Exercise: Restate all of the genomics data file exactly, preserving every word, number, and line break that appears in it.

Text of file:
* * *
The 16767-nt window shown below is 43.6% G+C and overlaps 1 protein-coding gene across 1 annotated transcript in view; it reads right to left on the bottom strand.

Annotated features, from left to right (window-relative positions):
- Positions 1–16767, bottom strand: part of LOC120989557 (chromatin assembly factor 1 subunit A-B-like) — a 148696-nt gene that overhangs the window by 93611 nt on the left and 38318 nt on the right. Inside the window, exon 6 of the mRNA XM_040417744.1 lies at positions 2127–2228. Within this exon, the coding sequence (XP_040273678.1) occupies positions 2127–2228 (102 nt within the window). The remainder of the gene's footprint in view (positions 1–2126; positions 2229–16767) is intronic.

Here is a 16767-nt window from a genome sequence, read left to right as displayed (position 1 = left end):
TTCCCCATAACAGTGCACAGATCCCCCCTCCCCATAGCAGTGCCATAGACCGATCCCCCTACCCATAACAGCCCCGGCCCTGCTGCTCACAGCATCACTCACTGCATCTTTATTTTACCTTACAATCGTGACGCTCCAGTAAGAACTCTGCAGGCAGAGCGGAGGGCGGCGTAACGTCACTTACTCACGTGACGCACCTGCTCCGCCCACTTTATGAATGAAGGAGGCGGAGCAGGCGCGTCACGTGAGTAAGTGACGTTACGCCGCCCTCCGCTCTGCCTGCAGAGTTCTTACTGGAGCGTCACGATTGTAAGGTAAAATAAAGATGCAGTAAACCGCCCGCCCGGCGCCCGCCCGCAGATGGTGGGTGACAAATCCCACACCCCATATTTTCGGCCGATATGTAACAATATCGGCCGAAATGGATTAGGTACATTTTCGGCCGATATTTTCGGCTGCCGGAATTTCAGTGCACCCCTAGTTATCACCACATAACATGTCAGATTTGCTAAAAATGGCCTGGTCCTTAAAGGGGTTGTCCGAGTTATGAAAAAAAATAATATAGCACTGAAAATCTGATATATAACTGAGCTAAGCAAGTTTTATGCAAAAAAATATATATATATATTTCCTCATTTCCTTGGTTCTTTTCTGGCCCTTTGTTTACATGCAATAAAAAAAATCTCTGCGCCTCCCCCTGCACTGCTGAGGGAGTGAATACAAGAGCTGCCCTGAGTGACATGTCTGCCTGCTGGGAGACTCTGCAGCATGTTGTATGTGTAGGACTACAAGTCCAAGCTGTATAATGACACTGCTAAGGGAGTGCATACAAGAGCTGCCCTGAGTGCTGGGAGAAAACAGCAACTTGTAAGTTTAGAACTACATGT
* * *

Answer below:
The 16767-nt window shown below is 43.6% G+C and overlaps 1 protein-coding gene across 1 annotated transcript in view; it reads right to left on the bottom strand.

Annotated features, from left to right (window-relative positions):
- Positions 1–16767, bottom strand: part of LOC120989557 (chromatin assembly factor 1 subunit A-B-like) — a 148696-nt gene that overhangs the window by 93611 nt on the left and 38318 nt on the right. Inside the window, exon 6 of the mRNA XM_040417744.1 lies at positions 2127–2228. Within this exon, the coding sequence (XP_040273678.1) occupies positions 2127–2228 (102 nt within the window). The remainder of the gene's footprint in view (positions 1–2126; positions 2229–16767) is intronic.

Here is a 16767-nt window from a genome sequence, read left to right as displayed (position 1 = left end):
TTCCCCATAACAGTGCACAGATCCCCCCTCCCCATAGCAGTGCCATAGACCGATCCCCCTACCCATAACAGCCCCGGCCCTGCTGCTCACAGCATCACTCACTGCATCTTTATTTTACCTTACAATCGTGACGCTCCAGTAAGAACTCTGCAGGCAGAGCGGAGGGCGGCGTAACGTCACTTACTCACGTGACGCACCTGCTCCGCCCACTTTATGAATGAAGGAGGCGGAGCAGGCGCGTCACGTGAGTAAGTGACGTTACGCCGCCCTCCGCTCTGCCTGCAGAGTTCTTACTGGAGCGTCACGATTGTAAGGTAAAATAAAGATGCAGTAAACCGCCCGCCCGGCGCCCGCCCGCAGATGGTGGGTGACAAATCCCACACCCCATATTTTCGGCCGATATGTAACAATATCGGCCGAAATGGATTAGGTACATTTTCGGCCGATATTTTCGGCTGCCGGAATTTCAGTGCACCCCTAGTTATCACCACATAACATGTCAGATTTGCTAAAAATGGCCTGGTCCTTAAAGGGGTTGTCCGAGTTATGAAAAAAAATAATATAGCACTGAAAATCTGATATATAACTGAGCTAAGCAAGTTTTATGCAAAAAAATATATATATATATTTCCTCATTTCCTTGGTTCTTTTCTGGCCCTTTGTTTACATGCAATAAAAAAAATCTCTGCGCCTCCCCCTGCACTGCTGAGGGAGTGAATACAAGAGCTGCCCTGAGTGACATGTCTGCCTGCTGGGAGACTCTGCAGCATGTTGTATGTGTAGGACTACAAGTCCAAGCTGTATAATGACACTGCTAAGGGAGTGCATACAAGAGCTGCCCTGAGTGCTGGGAGAAAACAGCAACTTGTAAGTTTAGAACTACATGT